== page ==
"And she married your traitor cousin instead," she finished for him.

He winced.

"'Twas not her fault," he said quietly. "She thought I was dead."

"Then why did you not marry when Conall was executed?" Mairona asked.

"She did not wish it," Kelson replied, looking at the floor. "She was with child by him, and that would have created complications…" he trailed off.

Mairona watched him carefully, her innards tying in unpleasant knots. She knew he had courted before, and that didn't bother her. This reaction to Princess Rothana's memory did.

Kelson held Mairona in deep affection, and she knew it, but was there a rival in his heart? "You still care for Rothana?" It was halfway between a question and a statement.

"The Lord God had something better in mind for me," he told her, grasping her hand. "I love you."

Her breath caught at his startling declaration, wide eyes locked onto his. Her stomach churned at the thought that he may be expecting her to return it, but she was not yet ready. "I have another set of cubes I could use," she told him, changing the subject. This kind of soul searching was inappropriate before a working.

"These will be fine," he replied. She sent a questioning tendril of thought his way, but he simply confirmed what he had just said.

Taking a few breaths to center herself and clear the negative emotion, she arranged the cubes in the familiar starting pattern.

"This will be different from what you have seen before," she told him. "Scrying is partway between a normal working and ritual magic, so the warding has elements of both. Halek largely made it up as he went along. I think you will notice an affinity he had for the Book of Genesis. He always likened the construction of a ritual setting to the creation of the world. It bound the four elements more closely, he said, by referring to their beginning and their one source."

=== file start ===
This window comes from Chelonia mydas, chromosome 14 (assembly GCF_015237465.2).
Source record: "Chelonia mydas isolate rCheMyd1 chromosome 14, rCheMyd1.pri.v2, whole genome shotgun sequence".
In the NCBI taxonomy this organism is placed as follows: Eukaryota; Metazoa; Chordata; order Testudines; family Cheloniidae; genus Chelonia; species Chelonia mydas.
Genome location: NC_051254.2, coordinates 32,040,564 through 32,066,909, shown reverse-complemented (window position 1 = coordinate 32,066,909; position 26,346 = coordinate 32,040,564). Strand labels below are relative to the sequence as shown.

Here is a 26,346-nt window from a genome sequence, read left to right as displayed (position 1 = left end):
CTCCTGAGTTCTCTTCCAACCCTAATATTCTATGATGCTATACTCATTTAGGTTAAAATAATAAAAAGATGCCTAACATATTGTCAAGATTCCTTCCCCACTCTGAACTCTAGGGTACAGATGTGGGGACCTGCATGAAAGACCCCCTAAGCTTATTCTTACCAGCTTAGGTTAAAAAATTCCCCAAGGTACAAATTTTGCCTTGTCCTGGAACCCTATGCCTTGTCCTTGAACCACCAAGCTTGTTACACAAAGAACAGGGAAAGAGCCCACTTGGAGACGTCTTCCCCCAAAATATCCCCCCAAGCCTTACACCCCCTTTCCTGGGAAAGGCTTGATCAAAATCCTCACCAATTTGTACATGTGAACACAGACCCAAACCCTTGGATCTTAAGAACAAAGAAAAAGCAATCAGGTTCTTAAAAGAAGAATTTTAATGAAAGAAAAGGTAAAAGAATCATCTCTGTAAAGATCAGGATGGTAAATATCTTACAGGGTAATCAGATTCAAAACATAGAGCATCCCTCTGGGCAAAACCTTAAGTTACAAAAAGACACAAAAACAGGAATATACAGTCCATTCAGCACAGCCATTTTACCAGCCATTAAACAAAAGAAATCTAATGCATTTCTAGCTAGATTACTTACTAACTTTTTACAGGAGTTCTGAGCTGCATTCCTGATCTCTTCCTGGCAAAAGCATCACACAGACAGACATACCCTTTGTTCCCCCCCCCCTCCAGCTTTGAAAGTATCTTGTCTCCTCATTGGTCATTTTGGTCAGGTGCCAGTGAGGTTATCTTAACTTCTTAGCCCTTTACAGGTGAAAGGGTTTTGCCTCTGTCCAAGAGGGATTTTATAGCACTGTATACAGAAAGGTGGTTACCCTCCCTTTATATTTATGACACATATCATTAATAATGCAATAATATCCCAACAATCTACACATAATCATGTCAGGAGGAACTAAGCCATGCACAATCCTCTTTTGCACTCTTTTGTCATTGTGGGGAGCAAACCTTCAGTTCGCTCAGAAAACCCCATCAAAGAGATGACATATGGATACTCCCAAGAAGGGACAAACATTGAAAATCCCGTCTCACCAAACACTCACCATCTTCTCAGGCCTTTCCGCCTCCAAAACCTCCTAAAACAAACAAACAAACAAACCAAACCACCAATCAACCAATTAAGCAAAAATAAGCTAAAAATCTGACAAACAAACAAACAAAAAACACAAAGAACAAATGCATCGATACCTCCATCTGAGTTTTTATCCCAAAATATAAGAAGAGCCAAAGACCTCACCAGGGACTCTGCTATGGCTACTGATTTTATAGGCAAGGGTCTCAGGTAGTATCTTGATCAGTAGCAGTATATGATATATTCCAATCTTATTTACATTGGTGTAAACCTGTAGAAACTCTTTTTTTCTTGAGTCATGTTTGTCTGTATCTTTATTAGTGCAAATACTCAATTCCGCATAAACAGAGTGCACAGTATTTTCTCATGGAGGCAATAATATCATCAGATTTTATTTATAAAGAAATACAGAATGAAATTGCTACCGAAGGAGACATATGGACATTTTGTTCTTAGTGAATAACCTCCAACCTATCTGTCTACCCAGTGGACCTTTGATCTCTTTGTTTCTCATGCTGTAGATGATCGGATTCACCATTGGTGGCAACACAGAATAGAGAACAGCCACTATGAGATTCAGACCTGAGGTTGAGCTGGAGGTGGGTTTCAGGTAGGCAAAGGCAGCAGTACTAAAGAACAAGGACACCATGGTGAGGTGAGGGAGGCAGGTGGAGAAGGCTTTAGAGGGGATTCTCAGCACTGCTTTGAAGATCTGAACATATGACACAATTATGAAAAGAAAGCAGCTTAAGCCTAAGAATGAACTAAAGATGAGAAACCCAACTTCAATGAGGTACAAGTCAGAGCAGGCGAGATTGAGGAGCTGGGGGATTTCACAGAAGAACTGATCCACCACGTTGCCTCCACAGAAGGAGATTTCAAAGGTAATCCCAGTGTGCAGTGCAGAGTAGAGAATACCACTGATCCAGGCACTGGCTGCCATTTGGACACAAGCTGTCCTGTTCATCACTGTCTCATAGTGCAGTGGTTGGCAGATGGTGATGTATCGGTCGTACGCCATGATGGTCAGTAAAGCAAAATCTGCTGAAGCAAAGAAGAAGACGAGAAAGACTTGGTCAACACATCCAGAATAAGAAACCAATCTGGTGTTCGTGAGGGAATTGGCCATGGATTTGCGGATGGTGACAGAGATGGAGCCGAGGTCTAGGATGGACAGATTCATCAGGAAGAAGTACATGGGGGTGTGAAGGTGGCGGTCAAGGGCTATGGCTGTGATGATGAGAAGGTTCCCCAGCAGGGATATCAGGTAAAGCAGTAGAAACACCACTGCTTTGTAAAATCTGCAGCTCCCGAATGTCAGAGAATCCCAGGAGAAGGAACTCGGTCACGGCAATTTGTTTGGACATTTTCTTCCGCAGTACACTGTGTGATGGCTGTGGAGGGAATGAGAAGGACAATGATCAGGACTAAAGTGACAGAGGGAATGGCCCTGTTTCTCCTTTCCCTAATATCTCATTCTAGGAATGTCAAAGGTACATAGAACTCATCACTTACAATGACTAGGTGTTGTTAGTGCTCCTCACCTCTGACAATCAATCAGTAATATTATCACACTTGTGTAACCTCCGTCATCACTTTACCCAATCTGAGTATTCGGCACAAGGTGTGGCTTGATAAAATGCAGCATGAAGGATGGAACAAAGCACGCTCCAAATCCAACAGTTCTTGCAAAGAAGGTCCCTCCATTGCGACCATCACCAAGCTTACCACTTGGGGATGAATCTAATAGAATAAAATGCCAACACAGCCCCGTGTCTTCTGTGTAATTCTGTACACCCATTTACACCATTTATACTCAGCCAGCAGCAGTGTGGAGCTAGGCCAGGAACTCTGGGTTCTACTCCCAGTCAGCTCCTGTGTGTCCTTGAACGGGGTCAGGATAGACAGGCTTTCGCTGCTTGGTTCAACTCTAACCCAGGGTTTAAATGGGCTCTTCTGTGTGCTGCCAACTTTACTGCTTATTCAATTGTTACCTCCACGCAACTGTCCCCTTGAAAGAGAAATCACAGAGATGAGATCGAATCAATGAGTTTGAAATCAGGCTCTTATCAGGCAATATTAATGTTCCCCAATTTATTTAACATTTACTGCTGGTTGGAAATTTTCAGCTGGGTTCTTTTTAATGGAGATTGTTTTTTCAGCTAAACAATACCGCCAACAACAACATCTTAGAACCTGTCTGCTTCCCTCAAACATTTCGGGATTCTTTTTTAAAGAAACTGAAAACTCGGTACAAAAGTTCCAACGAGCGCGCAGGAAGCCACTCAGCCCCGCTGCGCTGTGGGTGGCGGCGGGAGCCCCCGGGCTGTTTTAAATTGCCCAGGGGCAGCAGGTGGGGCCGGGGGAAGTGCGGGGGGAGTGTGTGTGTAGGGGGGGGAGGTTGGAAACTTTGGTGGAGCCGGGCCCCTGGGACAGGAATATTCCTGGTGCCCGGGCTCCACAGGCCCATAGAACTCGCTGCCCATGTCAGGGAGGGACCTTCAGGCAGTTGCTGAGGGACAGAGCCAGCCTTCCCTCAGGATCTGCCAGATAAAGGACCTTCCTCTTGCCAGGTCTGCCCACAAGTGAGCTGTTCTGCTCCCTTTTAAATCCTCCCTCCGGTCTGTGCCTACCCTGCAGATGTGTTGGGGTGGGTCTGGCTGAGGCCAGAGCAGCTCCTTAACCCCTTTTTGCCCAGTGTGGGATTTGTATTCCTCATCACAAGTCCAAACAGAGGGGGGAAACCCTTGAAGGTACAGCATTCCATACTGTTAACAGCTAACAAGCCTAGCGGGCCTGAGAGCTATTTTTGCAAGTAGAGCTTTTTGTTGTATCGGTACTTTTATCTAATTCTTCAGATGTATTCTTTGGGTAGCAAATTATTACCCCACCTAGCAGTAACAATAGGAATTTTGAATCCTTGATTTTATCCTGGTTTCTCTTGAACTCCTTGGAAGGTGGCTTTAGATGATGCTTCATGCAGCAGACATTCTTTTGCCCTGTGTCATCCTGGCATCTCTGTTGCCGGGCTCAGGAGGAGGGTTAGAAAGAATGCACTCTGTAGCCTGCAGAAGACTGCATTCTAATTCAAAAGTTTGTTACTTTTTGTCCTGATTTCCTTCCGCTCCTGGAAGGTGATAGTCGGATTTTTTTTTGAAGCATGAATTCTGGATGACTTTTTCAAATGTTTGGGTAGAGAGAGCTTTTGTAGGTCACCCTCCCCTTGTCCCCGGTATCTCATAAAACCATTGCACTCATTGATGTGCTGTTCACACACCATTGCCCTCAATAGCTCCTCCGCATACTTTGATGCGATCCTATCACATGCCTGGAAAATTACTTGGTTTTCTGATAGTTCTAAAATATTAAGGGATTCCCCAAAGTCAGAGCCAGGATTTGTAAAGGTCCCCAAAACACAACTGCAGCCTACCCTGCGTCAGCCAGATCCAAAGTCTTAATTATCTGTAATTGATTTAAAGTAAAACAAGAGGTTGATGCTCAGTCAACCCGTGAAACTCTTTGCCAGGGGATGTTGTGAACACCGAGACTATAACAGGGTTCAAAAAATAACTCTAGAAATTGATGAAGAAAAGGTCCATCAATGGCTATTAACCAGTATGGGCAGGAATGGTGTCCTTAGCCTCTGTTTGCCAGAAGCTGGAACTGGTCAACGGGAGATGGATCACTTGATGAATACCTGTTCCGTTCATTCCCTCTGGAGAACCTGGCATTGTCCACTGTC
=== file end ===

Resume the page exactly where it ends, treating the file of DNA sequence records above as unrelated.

Mairona placed her finger on the first white cube.

"On the first day, the Lord God created light from the void. May we work tonight in the service of the Light. Prime."

The cube glowed a brilliant white, with little rainbows dancing on its surface. It was an effect Kelson hadn't seen before, and he supposed it was due to the opal from which the rounded stone was fashioned. Mairona moved her finger to the next white cube.

"On the second day, the Lord God separated the waters from the heavens. May He command the lords of water and air to aid us in our work. Seconde."

Once again, the second cube shone with the brilliant rainbowed fire of the first. Kelson felt the energy harnessed by the cubes in front of him as Mairona pointed to the next.

"On the third day, the Lord God separated the waters from the earth. May He command the lord of earth to aid us in our work. Tierce."

The third cube came to life, flaring with its partners.

"On the fourth day, the Lord God set the sun, moon, and stars in the heavens to shed their light on the earth. May the Light illumine us for our work. Quarte."

Now all the white cubes were activated, and rainbows danced on their surfaces, intertwining in one another. Kelson watched, fascinated as Mairona shifted the balance of energies before pointing to the first black cube.

"On the fifth day, the Lord God created the fish in the sea, the beasts of the earth, and the birds to fly in the sky. May we fly straight and true in the Lord's service. Quinte."

The onyx flared with a blue-black flame, different from the green-black Kelson was used to seeing in Morgan's or Duncan's set.

"On the sixth day, God created man in His image. May we serve and praise our Creator. Sixte. 

On the seventh day, God proclaimed a day of rest. May we work towards the day we, too, are granted eternal rest in the Lord's presence. Septime."